When factoring in the costs of childcare, don’t forget that some low-income families are eligible for the childcare benefit and most families are eligible for the childcare rebate, which is not income tested. The childcare rebate pays up to 50 per cent of your childcare fees, up to $7, 500 per child, so it’s well worth applying for.

You may also be eligible for other government payments, such as Family Tax Benefit Part A and B. To find out more, visit the Department of Human Resources website.

8) Healthcare

Medical bills can put serious strain on any family budget. Try and find a GP who specialises in babies. It will help put your mind at ease every time rush to the doctor to check on the latest rash/temperature/weird spot on their forehead you swore wasn’t there last time you looked. A lot of practices bulk bill children under a certain age, which is also extremely handy, as you don’t want to hesitate about taking your baby to the doctor.

If you have private health insurance and want your baby to be covered as well, make sure do this well before the baby’s due date, in case it is born prematurely. It’s been recently reported that the average cost of having a baby in a private hospital is now over $8,500 so if you are heading down that route, you want to make sure you are properly covered.

Image courtesy of Shutterstock.com

Written by Sally Tindall, RateCity.com.au Money Editor.

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  • If you sat down and worked out how much your husband costs to keep you might not want him either :D


  • A rather scary thought but you just have to take each day as it comes.


  • Don’t think it cost that much, you can live quite simple.


  • I spoil my son rotten and I still don’t think I spend as much as the article suggests.
    Not sure about this one.


  • This must be a budget for the person who likes to buy everything. So many things you do not need, and when you cannot afford it , it is amazing what you can do without. Babies really only need love, food, warm clothes and a comfy bed.


  • Not sure what the budget includes but I know for sure it is not this much for my lot. I was lucky in that I could BF most times and used cloth nappies. The nappies for the first three lasted long enough to cover then for the seven years in total they were in them. I loved sewing then too so that helped. My first daughter came along about sixteen years after them I had to buy, make or borrow things. The twins came along about nine years later once again had to start again, some of their stuff has gone to my grand daughter about a year younger then them.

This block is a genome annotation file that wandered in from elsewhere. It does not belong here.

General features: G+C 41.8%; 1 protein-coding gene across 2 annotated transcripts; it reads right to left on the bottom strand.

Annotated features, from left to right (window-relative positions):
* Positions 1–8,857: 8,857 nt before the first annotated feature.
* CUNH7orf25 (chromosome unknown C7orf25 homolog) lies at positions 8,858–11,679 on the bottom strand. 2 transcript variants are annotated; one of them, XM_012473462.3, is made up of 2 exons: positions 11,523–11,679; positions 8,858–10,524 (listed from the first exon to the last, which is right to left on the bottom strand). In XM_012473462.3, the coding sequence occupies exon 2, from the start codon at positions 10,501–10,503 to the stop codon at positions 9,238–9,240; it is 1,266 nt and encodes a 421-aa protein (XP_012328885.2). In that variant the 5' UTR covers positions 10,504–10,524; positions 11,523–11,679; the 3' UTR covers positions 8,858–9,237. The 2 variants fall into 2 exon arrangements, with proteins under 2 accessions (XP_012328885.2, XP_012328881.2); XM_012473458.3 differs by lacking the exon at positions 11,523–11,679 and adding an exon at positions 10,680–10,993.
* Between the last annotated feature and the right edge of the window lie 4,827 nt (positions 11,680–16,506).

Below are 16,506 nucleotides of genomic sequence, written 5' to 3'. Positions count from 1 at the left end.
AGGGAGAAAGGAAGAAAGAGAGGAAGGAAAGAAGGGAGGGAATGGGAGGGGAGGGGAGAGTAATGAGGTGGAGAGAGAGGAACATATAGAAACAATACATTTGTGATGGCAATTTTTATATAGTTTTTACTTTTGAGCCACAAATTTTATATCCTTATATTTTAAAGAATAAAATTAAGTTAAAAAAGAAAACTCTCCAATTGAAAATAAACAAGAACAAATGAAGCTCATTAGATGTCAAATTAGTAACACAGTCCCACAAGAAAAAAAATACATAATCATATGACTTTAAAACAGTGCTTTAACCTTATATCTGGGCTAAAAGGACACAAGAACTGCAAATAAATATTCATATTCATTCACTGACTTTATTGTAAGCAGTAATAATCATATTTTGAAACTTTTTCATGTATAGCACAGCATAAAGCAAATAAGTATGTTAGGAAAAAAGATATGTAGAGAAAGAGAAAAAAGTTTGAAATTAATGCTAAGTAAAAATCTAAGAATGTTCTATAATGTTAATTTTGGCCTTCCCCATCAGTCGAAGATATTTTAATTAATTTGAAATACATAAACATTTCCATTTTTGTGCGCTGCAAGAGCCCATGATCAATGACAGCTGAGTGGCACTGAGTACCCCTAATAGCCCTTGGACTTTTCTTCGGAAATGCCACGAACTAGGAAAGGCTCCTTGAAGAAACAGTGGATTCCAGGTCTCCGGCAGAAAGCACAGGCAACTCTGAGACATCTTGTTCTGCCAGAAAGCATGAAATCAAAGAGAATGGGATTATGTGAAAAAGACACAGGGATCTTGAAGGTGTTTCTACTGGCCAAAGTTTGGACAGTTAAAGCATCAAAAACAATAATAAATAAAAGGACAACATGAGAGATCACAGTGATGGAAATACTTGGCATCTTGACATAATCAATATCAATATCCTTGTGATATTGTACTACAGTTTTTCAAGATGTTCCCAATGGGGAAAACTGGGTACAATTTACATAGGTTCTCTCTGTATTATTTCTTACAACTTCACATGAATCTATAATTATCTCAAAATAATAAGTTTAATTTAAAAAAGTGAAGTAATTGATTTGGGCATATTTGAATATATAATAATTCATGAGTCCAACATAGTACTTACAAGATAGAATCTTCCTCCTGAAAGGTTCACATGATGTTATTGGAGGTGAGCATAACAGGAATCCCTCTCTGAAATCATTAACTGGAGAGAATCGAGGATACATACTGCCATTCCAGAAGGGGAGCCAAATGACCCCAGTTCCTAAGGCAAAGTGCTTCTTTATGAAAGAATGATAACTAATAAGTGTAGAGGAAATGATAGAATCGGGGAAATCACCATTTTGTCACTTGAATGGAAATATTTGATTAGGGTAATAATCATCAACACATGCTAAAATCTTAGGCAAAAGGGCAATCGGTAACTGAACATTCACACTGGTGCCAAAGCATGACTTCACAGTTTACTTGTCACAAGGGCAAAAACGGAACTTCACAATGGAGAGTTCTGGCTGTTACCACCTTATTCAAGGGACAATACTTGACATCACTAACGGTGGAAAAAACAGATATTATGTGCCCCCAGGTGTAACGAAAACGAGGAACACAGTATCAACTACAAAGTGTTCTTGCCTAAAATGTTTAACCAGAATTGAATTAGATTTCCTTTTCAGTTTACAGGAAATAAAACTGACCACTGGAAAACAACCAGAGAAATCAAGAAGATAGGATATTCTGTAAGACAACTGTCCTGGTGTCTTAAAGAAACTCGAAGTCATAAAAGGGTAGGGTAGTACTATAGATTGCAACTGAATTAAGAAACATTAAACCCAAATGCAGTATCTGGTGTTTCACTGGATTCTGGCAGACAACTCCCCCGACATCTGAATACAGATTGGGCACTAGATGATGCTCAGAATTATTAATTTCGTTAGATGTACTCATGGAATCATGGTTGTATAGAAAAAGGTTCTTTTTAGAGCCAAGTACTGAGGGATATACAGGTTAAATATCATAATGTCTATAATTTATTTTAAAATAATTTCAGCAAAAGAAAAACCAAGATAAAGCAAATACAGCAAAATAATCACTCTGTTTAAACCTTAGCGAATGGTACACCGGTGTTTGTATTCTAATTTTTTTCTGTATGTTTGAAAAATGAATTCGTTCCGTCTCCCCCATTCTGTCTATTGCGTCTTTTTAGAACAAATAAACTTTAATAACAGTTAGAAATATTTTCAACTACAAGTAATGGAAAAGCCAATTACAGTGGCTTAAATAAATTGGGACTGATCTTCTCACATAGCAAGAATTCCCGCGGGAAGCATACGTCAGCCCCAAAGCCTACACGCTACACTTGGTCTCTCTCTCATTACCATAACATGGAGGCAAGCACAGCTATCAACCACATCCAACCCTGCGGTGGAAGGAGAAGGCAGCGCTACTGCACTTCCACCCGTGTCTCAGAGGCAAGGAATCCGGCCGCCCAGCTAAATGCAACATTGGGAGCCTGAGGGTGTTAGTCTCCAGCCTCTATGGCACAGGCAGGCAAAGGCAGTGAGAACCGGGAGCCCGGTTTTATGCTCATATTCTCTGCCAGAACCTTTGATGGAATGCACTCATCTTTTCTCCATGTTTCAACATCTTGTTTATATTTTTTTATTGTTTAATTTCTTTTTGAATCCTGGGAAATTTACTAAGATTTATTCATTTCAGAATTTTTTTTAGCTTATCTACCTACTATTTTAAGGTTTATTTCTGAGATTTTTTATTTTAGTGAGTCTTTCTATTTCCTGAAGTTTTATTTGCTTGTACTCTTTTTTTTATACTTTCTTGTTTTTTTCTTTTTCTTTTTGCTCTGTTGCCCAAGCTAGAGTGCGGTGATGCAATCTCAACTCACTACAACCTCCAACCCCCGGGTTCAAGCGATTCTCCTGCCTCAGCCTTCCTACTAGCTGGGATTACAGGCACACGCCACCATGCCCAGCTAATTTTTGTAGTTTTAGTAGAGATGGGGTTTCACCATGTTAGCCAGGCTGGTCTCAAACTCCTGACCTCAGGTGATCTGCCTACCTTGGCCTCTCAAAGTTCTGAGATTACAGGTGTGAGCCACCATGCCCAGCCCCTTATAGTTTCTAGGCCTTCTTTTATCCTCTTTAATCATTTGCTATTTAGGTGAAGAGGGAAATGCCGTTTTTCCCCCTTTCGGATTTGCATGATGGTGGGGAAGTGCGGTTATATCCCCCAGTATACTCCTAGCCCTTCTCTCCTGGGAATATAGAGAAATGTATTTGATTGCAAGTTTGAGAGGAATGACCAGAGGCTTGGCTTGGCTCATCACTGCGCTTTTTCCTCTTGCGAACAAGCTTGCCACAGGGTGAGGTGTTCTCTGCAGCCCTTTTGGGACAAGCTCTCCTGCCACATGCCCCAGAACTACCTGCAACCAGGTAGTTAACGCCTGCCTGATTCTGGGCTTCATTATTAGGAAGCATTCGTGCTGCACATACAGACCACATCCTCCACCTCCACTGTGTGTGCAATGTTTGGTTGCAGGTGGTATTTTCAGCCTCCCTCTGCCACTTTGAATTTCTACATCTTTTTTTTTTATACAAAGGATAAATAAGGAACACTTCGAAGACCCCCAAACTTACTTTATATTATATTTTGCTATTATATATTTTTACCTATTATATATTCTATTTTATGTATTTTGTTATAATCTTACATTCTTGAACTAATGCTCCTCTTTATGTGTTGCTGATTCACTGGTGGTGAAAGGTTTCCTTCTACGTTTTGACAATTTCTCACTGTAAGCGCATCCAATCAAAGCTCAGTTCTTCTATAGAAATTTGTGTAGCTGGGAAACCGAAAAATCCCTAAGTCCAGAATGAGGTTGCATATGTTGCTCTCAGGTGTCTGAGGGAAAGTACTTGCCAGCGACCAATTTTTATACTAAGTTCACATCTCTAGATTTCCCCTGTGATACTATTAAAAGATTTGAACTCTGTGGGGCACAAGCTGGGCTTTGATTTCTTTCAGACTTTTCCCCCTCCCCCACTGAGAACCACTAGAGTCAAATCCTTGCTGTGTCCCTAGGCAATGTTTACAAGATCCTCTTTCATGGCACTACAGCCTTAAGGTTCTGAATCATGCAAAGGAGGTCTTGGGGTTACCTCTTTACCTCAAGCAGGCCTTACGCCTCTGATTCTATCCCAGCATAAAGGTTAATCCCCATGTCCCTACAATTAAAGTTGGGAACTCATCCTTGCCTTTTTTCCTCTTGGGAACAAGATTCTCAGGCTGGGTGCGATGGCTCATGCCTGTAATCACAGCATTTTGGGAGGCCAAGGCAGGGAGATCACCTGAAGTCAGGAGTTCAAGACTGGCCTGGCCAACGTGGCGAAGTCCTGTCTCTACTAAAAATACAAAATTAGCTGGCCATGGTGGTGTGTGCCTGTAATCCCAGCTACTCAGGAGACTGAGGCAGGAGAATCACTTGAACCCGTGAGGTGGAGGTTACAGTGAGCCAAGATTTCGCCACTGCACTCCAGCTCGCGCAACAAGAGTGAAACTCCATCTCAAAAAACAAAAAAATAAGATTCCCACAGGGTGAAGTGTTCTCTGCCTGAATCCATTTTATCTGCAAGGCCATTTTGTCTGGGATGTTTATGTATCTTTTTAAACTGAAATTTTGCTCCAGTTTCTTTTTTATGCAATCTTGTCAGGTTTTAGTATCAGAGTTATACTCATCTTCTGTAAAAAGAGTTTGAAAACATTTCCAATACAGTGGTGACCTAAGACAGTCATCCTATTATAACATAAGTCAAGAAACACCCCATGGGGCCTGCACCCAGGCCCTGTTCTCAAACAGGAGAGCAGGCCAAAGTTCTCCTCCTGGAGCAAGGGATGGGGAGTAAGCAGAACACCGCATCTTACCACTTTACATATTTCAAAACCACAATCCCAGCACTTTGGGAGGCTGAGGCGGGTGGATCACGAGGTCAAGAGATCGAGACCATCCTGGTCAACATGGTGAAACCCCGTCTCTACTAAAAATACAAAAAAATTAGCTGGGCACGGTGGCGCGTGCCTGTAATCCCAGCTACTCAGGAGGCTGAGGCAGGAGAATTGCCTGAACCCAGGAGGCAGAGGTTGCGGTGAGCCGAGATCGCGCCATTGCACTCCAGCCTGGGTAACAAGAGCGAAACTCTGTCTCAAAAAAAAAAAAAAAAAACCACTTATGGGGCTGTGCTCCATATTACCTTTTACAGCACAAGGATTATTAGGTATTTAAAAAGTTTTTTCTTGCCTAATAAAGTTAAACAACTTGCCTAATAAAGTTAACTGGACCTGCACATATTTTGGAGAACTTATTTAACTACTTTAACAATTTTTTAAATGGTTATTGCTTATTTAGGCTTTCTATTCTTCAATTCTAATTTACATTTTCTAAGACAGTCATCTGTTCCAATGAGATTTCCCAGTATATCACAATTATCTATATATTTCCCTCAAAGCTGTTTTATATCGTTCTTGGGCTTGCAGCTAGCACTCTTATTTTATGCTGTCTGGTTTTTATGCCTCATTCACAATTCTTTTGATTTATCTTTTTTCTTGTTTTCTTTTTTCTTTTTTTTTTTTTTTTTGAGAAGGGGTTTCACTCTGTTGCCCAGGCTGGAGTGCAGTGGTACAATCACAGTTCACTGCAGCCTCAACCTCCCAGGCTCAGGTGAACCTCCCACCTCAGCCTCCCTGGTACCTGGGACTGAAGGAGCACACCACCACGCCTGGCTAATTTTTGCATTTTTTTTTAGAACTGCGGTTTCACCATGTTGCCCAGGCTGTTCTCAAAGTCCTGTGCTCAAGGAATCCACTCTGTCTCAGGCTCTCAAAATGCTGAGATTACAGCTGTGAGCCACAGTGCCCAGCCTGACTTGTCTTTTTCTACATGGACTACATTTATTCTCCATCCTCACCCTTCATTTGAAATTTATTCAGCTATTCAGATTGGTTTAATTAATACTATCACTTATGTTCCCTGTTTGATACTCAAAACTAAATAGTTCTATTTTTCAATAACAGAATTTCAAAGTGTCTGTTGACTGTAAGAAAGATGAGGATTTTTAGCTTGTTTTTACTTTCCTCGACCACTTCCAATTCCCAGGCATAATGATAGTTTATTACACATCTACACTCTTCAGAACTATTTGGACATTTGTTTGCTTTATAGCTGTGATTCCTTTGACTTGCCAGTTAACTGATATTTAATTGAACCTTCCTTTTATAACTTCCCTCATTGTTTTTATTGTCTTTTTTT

• I wouldn’t say I spend $144 a week on my baby but we do tend to need to spend large chunks in one hit like car seats etc. so maybe it does equal out to that much over the week? But either way I wouldn’t change having my baby!


  • $144 a week for a child under 5? Bull!!! I have a two year old and we don’t spend near that amount on him! Children don’t need all the bells and whistles, they just need your love. Even a low, single income family like ours can afford to have kids!


  • The trouble is the flow of money out keeps on and on these days. With young people unable to purchase their own homes now days they seem to stay at home a lot long than we did so the financial strain on mum and dad could go on for years.


  • Check with your private health fund. I think you have to have family cover (or it may have a different name). If you leave it too late – there is a waiting time for the additional cover. If baby is early you may not have the cover you need. I have a feeling to have to already have it when you get pregnant.
    After you baby is born you notify your health fund of name and date of birth, and they may request other details too (I can’t remember).


  • A Facebook second hand site saved me SO much money; and I have even found some nice good quality gifts for others.


  • Great tips for preparing for a child… I will be looking for part time job opportunities that I can undertake from home whilst my baby is young. Thus still contributing to our household and not necessarily having to go back to a traditional job or work place.


  • Great tips, there’s always somewhere you can save, it just take planning, something i need to get better at lol


  • Just be wise and not go overboard with spending…….I’m currently pregnant with No.4 (after a 6 year gap which I got rid of everything) I’ve bought new clothes all on sale and baby equipment secondhand from local people selling their unwanted stuff.


  • Yes, its an extra expense on top of the usual bills etc, but if you didnt have children how much would you be spending on yourself? Surely, it would be more than that of a child factoring in cosmetics, clothes, holidays, cars, petrol, accessories etc.
    People shouldnt think too much about the cost of raising children because you make do with what youve got and give them lots of love and thats all that matters.